ITE Journal - May 2020 - 36

Anbefaling 2/S 17-2018 Kartlegging av utflytende kryss med tanke på utbedring
Det aktuelle krysset er uvanlig utflytende og UAG anbefaler Vegavdeling Agder at krysset strammes
inn. Utformingen er vurdert som en medvirkende faktor i denne ulykken og det er kjent kunnskap
at utflytende kryss kan gi både uheldig plassering i krysset og høy fart gjennom krysset, og igjen
økt risiko for ulykker. Jf. også omtale i kap.5. UAG anbefaler at Vegdirektoratet eller Region Sør
gjennomfører kartlegging av tilsvarende kryss andre steder i landet/regionen med sikte på utbedring.
Figure 6. A typical conclusion from a Norwegian accident analysis investigation report from a crash: "Recommendation: Survey of spacious intersections
with the intent of reconstruction. The intersection in question is unusually spacious, and the accident analysis committee recommends that this intersection
is tightened (meaning that the radii and dimensions of the intersection should be reduced through reconstruction). The design has been regarded as a
contributing factor in this accident, and it is well known that spacious intersections can cause unfortunate vehicle trajectories and high speeds, which again
increases the risk of crashes. The crash analysis committee also recommends that the national or regional road authority survey all similar intersections in the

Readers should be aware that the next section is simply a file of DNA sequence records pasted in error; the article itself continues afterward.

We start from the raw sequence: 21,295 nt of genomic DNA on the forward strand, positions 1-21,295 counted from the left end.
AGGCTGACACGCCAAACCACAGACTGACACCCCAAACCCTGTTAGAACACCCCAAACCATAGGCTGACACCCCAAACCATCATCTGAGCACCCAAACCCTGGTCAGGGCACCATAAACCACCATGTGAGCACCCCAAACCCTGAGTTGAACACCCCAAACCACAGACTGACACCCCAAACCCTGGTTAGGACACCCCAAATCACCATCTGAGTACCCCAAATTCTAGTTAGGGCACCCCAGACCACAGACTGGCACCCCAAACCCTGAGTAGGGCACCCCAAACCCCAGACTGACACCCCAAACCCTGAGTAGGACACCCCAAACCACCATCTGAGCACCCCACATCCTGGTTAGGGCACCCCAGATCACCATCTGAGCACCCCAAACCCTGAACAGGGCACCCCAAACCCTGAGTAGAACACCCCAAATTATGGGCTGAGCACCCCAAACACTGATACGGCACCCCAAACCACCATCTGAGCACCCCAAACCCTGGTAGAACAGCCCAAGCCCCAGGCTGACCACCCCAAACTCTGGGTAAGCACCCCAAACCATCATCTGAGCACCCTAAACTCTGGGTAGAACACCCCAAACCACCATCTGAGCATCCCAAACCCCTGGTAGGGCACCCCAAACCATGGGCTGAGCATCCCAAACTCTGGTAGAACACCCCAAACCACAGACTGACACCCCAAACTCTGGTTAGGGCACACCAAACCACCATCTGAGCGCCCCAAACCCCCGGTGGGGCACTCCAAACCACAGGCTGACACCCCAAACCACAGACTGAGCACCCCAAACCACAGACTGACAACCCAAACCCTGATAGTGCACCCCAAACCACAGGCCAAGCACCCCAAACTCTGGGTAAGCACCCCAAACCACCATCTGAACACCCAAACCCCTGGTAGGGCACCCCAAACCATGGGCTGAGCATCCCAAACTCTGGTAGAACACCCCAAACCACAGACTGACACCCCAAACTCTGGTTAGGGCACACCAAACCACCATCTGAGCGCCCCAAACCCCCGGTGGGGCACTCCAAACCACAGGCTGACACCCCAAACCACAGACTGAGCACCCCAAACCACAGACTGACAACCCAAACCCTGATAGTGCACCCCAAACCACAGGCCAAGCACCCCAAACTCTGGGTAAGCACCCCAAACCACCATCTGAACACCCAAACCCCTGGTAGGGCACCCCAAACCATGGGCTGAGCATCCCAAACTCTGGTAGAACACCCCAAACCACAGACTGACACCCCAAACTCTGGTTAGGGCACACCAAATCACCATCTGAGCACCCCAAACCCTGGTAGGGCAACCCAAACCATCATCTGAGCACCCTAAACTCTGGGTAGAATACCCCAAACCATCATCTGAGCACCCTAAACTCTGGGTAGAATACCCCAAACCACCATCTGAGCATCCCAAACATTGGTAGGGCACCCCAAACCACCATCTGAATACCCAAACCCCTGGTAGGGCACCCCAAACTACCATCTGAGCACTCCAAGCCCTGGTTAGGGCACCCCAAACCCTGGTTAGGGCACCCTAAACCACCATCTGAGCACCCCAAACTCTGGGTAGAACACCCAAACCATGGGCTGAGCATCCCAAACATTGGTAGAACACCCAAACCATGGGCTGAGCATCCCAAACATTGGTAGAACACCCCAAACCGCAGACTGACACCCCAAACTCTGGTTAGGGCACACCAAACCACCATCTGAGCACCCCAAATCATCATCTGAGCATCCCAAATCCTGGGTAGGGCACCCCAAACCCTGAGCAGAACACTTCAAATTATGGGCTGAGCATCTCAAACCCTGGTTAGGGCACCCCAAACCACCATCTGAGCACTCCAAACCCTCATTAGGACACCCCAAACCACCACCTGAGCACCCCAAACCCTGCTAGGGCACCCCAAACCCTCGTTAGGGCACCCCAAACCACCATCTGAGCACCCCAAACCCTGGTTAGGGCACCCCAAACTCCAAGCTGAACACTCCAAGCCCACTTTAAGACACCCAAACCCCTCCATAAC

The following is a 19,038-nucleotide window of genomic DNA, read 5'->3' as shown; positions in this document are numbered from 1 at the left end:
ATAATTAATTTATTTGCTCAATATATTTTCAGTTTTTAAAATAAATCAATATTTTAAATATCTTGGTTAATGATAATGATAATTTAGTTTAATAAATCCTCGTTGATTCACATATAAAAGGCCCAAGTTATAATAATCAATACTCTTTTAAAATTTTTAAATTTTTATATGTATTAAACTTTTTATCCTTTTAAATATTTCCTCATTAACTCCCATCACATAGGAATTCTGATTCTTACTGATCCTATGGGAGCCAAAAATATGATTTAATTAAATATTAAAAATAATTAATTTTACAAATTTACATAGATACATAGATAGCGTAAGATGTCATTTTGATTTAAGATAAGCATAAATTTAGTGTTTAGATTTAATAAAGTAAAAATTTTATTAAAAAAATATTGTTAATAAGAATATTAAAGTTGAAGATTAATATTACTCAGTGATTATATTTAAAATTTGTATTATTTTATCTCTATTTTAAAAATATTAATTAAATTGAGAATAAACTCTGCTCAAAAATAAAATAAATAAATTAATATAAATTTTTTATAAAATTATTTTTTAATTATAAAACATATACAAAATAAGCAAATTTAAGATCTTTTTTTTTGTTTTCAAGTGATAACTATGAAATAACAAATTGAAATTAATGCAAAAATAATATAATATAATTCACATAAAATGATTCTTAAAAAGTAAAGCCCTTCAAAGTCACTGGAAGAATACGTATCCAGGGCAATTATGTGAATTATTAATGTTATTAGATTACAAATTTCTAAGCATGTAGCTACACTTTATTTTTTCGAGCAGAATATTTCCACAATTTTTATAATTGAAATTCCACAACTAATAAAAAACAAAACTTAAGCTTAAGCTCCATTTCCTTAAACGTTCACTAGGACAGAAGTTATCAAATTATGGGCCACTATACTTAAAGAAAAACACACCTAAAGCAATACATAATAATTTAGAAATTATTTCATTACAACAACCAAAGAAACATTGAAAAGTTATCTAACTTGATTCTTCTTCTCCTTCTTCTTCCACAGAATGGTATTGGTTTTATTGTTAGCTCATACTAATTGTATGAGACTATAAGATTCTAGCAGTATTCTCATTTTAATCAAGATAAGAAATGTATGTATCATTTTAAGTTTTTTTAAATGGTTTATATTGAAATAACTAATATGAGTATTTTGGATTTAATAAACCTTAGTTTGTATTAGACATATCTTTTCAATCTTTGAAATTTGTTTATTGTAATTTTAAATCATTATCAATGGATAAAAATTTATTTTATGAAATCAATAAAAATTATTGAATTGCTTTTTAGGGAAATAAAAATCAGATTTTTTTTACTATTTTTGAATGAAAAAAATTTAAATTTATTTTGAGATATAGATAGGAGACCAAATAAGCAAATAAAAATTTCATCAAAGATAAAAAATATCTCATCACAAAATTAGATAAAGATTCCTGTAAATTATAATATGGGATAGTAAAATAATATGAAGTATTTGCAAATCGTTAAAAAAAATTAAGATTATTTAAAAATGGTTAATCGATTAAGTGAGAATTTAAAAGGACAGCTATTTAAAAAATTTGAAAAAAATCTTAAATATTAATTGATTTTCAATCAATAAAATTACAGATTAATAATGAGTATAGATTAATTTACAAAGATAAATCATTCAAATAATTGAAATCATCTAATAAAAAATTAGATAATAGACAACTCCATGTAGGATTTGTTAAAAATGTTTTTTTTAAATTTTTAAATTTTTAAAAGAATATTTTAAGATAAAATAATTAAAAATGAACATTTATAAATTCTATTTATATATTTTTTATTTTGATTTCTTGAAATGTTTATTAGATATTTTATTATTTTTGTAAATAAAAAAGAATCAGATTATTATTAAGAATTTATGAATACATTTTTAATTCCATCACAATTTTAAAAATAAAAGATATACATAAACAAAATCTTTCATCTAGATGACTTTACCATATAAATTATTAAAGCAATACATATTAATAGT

nation or region, with the intent of reconstruction." Source: The Norwegian Public Roads Administration, Crash analysis report S-17 2018, page 26.
where the fatal crash occurred. These reports also gives transportation professionals an understanding of crash causation, a concept of
a Safe System approach to transportation safety. 
The City of Oslo also looked at certain land uses, such as schools
and high-density mixed-use areas, that may cause pedestrians
and bicyclists to be particularly vulnerable in making roadway
decisions. On a city-wide scale, city officials put safety standards
around schools, including limiting speeds to 30 kilometers per
hour (km/hr) (18 miles per hour [mph]), installing speed humps
to slow speeds, and reducing pedestrian crossing distances to 8
meters (m) (26 feet [ft.]). In high density mixed-use areas with
many pedestrians and bicyclists present where closing streets to
cars is not an option, the City of Oslo considers approaches such
as limiting speeds through roadway interventions, or limiting
traffic by implementing one-way streets. Roadway interventions the
City of Oslo considers include narrowing and shifting lanes with
vertical elements, installing tight curb radii requiring drivers to
turn at intersections more slowly, ensuring streets have separated
bicycle facilities wherever possible, and designing wide sidewalks
to allow many pedestrians to walk. Transportation experts in Oslo
have found that these interventions make for a more complex street
environment where drivers are forced to pay attention, drive slower,
and be cautious of pedestrians and bicyclists. 
The City of Oslo owns the vast majority of roadways with